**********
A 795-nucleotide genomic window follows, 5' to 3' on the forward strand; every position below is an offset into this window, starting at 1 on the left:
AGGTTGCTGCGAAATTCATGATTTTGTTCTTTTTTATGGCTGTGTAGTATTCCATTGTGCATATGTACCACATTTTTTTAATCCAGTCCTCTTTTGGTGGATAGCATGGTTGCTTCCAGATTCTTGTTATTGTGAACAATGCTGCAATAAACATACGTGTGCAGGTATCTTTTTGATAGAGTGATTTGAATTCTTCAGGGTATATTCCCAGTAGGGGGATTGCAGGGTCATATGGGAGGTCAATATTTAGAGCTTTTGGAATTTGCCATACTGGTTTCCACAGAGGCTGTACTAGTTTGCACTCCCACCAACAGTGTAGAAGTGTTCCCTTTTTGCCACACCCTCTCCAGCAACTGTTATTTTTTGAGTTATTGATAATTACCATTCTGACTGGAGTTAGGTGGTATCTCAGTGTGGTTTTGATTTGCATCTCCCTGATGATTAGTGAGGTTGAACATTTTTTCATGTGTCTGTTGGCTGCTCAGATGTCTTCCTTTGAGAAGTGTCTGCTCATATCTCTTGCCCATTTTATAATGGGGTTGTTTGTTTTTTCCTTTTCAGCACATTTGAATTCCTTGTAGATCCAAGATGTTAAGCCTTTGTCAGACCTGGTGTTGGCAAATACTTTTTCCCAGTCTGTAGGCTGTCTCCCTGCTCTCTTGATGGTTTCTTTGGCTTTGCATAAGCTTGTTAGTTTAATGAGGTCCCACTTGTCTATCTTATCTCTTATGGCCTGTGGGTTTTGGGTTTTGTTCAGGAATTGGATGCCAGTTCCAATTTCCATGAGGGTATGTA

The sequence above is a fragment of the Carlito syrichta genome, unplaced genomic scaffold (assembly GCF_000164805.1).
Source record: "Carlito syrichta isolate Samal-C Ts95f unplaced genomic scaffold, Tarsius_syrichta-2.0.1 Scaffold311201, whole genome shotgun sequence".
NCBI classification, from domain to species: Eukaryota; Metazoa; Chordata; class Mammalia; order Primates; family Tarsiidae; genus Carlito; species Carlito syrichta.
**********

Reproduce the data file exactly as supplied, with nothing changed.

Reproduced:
A 795-nucleotide genomic window follows, 5' to 3' on the forward strand; every position below is an offset into this window, starting at 1 on the left:
AGGTTGCTGCGAAATTCATGATTTTGTTCTTTTTTATGGCTGTGTAGTATTCCATTGTGCATATGTACCACATTTTTTTAATCCAGTCCTCTTTTGGTGGATAGCATGGTTGCTTCCAGATTCTTGTTATTGTGAACAATGCTGCAATAAACATACGTGTGCAGGTATCTTTTTGATAGAGTGATTTGAATTCTTCAGGGTATATTCCCAGTAGGGGGATTGCAGGGTCATATGGGAGGTCAATATTTAGAGCTTTTGGAATTTGCCATACTGGTTTCCACAGAGGCTGTACTAGTTTGCACTCCCACCAACAGTGTAGAAGTGTTCCCTTTTTGCCACACCCTCTCCAGCAACTGTTATTTTTTGAGTTATTGATAATTACCATTCTGACTGGAGTTAGGTGGTATCTCAGTGTGGTTTTGATTTGCATCTCCCTGATGATTAGTGAGGTTGAACATTTTTTCATGTGTCTGTTGGCTGCTCAGATGTCTTCCTTTGAGAAGTGTCTGCTCATATCTCTTGCCCATTTTATAATGGGGTTGTTTGTTTTTTCCTTTTCAGCACATTTGAATTCCTTGTAGATCCAAGATGTTAAGCCTTTGTCAGACCTGGTGTTGGCAAATACTTTTTCCCAGTCTGTAGGCTGTCTCCCTGCTCTCTTGATGGTTTCTTTGGCTTTGCATAAGCTTGTTAGTTTAATGAGGTCCCACTTGTCTATCTTATCTCTTATGGCCTGTGGGTTTTGGGTTTTGTTCAGGAATTGGATGCCAGTTCCAATTTCCATGAGGGTATGTA

The sequence above is a fragment of the Carlito syrichta genome, unplaced genomic scaffold (assembly GCF_000164805.1).
Source record: "Carlito syrichta isolate Samal-C Ts95f unplaced genomic scaffold, Tarsius_syrichta-2.0.1 Scaffold311201, whole genome shotgun sequence".
NCBI classification, from domain to species: Eukaryota; Metazoa; Chordata; class Mammalia; order Primates; family Tarsiidae; genus Carlito; species Carlito syrichta.